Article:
Graduating Canadian medical students are generally happy with the quality of their training, according to a survey by the Association of Faculties of Medicine of Canada (AFMC). However, more than 1 in 10 ranked their training in certain specialties as fair or poor.
Of the 2878 medical students eligible to graduate this year in Canada, 67.1% (1931) responded to the AFMC questionnaire. About two-thirds rated their overall medical education as very good or excellent, but they were less satisfied with their training in some specialties. Just over 16% rated their training in surgery and obstetrics and gynecology as fair or poor, while 12.9% gave similarly low marks to pediatrics and 11.6% to psychiatry.
A lack of timely feedback in some specialties may be part of the problem. More than 1 in 10 graduating students disagreed that they received feedback early enough to improve their performance in obstetrics and gynecology (10.5%) and surgery (13.2%).
More than a quarter of graduating students also reported receiving inadequate training in health policy (29.6%), health care systems (25.9%), law and medicine (28.4%), and complementary and alternative medicine (31.1%). Nearly 1 in 5 said they lacked confidence in their ability to counsel patients who use alternative therapies; and nearly 1 in 10 said they lacked confidence using technology to access information during patient encounters.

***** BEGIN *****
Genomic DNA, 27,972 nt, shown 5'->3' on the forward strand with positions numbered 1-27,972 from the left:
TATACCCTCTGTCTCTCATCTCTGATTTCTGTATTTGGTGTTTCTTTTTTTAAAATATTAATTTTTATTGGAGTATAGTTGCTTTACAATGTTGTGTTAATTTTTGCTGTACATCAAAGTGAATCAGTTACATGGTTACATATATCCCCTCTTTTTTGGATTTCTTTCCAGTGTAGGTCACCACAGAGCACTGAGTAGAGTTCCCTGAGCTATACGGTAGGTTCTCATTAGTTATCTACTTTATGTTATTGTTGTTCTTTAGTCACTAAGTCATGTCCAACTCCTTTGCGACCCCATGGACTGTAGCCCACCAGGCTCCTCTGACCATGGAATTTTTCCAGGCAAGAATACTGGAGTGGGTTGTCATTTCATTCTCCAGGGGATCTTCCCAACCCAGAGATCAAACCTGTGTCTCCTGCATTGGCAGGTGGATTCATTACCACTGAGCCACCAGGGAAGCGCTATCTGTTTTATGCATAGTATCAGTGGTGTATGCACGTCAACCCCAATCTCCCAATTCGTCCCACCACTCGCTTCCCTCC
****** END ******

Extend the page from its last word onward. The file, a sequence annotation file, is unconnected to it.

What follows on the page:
Overall, however, 95.4% of graduating students felt confident they had the clinical skills required to begin residency. Most also reported being satisfied or very satisfied with career planning services (77.7%) and knowing procedures for reporting mistreatment (83.5%).
Nearly 3 in 5 students indicated they personally experienced mistreatment from faculty, nurses, residents, staff or other students during their training. Among the most common types of mistreatment, 2 in 5 said they were publicly humiliated at least once and nearly a quarter were the target of sexist remarks.
Meanwhile, students were less positive about the wellness supports on offer at their schools; 1 in 4 were dissatisfied or very dissatisfied with programs to promote effective stress management, a balanced lifestyle and overall well-being, up from 1 in 5 last year.
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